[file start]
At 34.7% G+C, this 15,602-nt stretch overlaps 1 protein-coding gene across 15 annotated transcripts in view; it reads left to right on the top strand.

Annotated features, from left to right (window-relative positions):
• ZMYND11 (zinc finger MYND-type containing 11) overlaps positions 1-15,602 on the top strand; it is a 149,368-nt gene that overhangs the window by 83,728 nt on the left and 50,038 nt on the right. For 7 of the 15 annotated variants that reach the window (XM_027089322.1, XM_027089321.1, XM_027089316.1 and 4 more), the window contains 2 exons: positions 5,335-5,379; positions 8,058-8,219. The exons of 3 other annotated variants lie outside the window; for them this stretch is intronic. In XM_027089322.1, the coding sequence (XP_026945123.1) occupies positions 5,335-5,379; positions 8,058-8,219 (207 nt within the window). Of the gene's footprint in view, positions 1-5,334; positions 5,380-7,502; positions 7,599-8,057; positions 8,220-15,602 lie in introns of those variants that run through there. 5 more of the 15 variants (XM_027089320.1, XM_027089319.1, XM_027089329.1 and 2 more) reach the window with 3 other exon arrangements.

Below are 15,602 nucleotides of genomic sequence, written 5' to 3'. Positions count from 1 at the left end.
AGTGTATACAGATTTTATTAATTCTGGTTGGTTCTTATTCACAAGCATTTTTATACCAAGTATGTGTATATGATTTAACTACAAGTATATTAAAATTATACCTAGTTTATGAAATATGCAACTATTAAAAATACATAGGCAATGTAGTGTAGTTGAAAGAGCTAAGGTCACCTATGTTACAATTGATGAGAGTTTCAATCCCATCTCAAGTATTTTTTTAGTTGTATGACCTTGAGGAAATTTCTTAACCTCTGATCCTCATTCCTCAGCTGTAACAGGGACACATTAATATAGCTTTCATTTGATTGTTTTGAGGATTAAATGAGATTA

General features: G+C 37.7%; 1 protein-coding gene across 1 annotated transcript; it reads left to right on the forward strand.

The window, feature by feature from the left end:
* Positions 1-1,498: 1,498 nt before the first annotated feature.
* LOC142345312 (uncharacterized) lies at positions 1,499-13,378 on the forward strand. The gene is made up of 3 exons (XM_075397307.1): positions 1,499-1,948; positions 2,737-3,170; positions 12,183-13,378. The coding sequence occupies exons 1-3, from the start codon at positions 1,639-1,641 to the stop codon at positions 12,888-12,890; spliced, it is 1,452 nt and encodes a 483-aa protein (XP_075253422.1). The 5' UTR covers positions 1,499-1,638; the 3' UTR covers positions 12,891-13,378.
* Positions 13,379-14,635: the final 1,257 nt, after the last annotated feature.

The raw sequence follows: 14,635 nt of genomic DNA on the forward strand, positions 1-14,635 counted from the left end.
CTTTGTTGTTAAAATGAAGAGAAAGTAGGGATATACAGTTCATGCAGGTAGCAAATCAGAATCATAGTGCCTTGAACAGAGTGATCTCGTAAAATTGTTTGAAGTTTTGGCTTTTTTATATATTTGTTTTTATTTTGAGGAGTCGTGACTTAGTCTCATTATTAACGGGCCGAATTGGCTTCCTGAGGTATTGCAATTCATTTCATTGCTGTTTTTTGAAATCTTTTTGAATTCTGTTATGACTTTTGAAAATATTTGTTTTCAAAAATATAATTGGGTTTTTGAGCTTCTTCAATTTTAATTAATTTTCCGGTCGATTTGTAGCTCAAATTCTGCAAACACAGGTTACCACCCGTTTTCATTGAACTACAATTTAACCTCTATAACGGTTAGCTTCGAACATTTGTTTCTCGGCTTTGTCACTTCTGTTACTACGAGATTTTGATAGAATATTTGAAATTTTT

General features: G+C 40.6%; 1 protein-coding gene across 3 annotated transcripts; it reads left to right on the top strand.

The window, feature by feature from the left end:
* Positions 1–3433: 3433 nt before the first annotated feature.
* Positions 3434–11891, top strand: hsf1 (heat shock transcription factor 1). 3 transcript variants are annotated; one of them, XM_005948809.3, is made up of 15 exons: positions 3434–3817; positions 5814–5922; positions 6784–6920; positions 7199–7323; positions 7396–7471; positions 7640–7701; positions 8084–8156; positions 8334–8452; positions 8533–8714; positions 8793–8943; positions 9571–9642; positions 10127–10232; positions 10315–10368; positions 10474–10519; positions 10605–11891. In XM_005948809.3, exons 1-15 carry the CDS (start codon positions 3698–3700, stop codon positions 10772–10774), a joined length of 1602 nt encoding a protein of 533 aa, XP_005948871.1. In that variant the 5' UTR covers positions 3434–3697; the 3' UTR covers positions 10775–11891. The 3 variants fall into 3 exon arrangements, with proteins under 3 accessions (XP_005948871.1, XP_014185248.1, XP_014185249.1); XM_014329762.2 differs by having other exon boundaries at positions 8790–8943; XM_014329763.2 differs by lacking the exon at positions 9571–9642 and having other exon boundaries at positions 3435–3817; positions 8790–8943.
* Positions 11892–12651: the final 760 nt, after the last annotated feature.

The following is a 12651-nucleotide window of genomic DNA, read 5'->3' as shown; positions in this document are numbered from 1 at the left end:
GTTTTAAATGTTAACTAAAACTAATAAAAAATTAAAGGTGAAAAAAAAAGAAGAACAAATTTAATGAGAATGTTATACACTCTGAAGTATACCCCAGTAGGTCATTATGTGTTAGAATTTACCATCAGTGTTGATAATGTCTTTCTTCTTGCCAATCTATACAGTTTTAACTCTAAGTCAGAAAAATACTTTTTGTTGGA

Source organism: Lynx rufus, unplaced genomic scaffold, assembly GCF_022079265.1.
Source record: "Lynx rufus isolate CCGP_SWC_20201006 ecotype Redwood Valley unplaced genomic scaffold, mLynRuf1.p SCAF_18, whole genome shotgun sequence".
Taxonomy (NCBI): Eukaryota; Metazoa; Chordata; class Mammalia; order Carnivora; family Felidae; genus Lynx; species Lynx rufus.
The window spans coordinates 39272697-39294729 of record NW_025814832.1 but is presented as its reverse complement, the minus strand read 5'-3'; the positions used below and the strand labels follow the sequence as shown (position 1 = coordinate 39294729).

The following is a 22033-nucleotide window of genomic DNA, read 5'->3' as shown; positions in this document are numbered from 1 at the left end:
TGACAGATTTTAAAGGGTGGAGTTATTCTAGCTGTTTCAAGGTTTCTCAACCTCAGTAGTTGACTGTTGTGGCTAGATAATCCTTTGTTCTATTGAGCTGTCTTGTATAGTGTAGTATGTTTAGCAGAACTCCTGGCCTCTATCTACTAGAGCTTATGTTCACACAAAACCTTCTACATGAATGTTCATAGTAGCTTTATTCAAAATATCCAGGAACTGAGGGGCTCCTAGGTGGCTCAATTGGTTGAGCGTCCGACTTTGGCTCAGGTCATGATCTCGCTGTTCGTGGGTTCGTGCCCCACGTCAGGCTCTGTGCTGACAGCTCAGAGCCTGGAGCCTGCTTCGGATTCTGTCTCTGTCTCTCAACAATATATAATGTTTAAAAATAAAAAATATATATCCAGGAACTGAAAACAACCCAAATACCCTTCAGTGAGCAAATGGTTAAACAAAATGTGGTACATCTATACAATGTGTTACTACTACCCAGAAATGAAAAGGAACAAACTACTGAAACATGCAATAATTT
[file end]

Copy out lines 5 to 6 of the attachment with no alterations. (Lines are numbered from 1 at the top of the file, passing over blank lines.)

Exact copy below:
AGTGTATACAGATTTTATTAATTCTGGTTGGTTCTTATTCACAAGCATTTTTATACCAAGTATGTGTATATGATTTAACTACAAGTATATTAAAATTATACCTAGTTTATGAAATATGCAACTATTAAAAATACATAGGCAATGTAGTGTAGTTGAAAGAGCTAAGGTCACCTATGTTACAATTGATGAGAGTTTCAATCCCATCTCAAGTATTTTTTTAGTTGTATGACCTTGAGGAAATTTCTTAACCTCTGATCCTCATTCCTCAGCTGTAACAGGGACACATTAATATAGCTTTCATTTGATTGTTTTGAGGATTAAATGAGATTA

General features: G+C 37.7%; 1 protein-coding gene across 1 annotated transcript; it reads left to right on the forward strand.